Editor’s Note: This story has been updated to reflect further action by the AMA’s House of Delegates to adopt guidelines addressing systemic racism.
A report by the American Medical Association’s (AMA) medical education advisory body points to systemic racism or other systems of oppression as causing a lack of representation, exclusion, and marginalization in medical education and medicine.
It is one step of many the organization is taking in an initiative to address and remedy systemic racism in medicine, including in the healthcare workplace.
The medical education report received overwhelming support at the House of Delegates, the AMA’s legislative policymaking body, during an online meeting held June 13. Today, delegates adopted a series of guidelines to assist healthcare organizations with anti-discrimination policies.
The Council on Medical Education’s report recommends that the AMA acknowledge the harm caused by the Flexner Report, which was issued in 1910 and has since shaped medical education. The Flexner Report caused harm not only to historically Black medical schools, but also to physician workforce diversity and to the clinical outcomes of minority and marginalized patients, according to the medical education advisory body.
The council also recommended conducting a study on medical education with a focus on health equity and racial justice, improving diversity among healthcare workers, and fixing inequitable outcomes from minorities and marginalized patient populations.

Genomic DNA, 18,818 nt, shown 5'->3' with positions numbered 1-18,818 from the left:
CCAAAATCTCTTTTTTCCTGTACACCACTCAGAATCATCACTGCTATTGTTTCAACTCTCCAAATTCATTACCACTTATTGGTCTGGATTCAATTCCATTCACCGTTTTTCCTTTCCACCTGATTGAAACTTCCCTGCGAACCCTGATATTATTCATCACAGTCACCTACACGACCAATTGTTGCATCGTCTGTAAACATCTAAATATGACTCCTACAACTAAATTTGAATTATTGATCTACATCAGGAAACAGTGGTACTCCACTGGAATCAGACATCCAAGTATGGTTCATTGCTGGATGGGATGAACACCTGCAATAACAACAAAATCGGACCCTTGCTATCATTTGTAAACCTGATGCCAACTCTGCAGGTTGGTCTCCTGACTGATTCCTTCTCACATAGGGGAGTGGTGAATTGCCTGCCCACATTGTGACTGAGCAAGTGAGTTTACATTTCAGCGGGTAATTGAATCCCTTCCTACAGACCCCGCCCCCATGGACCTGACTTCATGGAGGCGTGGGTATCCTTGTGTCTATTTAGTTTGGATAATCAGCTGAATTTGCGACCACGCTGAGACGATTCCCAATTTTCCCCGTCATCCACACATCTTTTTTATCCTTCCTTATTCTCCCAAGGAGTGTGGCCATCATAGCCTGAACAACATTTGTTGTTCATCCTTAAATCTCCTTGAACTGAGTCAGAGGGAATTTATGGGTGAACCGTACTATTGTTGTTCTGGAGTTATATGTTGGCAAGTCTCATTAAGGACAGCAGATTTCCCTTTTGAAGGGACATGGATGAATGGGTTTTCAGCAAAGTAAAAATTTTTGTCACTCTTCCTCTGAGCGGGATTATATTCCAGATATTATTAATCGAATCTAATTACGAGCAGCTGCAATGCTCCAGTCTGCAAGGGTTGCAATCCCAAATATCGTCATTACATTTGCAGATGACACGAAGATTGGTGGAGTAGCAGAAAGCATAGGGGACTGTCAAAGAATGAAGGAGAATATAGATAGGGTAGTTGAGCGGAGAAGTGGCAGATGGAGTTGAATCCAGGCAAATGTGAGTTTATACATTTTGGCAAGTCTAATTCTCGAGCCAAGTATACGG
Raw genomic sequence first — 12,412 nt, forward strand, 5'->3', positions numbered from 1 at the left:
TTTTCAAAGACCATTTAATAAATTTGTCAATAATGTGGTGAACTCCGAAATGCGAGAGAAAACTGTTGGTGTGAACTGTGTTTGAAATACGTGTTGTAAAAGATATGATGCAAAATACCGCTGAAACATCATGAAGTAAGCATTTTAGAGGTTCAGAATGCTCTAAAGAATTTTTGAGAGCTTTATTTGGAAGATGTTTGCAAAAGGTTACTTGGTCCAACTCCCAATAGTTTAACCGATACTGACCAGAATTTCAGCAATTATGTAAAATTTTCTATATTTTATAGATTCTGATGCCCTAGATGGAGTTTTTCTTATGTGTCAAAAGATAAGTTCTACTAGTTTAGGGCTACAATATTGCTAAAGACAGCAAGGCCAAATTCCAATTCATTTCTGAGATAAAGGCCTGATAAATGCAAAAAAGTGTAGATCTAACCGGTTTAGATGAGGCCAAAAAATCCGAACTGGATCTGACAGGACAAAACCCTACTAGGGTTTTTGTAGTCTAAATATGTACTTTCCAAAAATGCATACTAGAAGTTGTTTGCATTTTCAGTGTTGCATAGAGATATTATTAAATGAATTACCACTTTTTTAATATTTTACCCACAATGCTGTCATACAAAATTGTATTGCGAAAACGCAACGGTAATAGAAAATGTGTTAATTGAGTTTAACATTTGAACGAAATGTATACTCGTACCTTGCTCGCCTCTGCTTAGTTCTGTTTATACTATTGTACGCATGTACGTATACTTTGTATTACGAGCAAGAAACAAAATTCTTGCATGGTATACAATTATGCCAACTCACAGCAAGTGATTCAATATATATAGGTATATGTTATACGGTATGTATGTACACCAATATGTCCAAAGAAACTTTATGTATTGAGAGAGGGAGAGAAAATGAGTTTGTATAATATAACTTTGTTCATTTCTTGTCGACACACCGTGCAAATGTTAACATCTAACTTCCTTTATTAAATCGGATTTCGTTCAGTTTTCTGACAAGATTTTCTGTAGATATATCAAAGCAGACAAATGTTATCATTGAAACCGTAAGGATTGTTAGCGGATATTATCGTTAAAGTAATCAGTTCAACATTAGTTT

The report comes on the heels of the resignation of Journal of the American Medical Association editor-in-chief Howard Bauchner, MD, and another high-ranking editor following a February podcast on systemic racism in medicine. The AMA has since released a strategic plan addressing racism and health inequity that has divided membership.
Flexner Report’s Effect on Physician Diversity
The Council on Medical Education’s report observed that as a result of the Flexner Report’s recommendations, 89 medical schools, including five of the seven existing medical schools training Black physicians, were closed because they didn’t meet the report’s standards. In addition, the report created a limited role for Black physicians while “hint[ing] that Black physicians possessed less potential and ability than their white counterparts,” read the Council’s report.
In addition to consigning the role of the Black physician to “educating the [Black] race to know and to practice fundamental hygienic principles,” the Flexner Report also observed that “a well-taught negro sanitarian will be immensely useful,” per the Council’s report.
The impact of the closure of medical schools training Black physicians was dramatic. According to the Council’s report, in 1964, 93% of medical students in the United States were men and 97% of those students were non-Hispanic White.
Today, 56% of physicians identify as White, 17% as Asian, 6% as Hispanic, and 5% as Black or African American, per the Association of American Medical Colleges (AAMC); nearly 14% of active physicians didn’t report their race in the survey. By means of contrast, the US population in 2019 was 60% White, 19% Latino/Hispanic, 13% Black or African-American, and 6% Asian American, according to the Brookings Institute.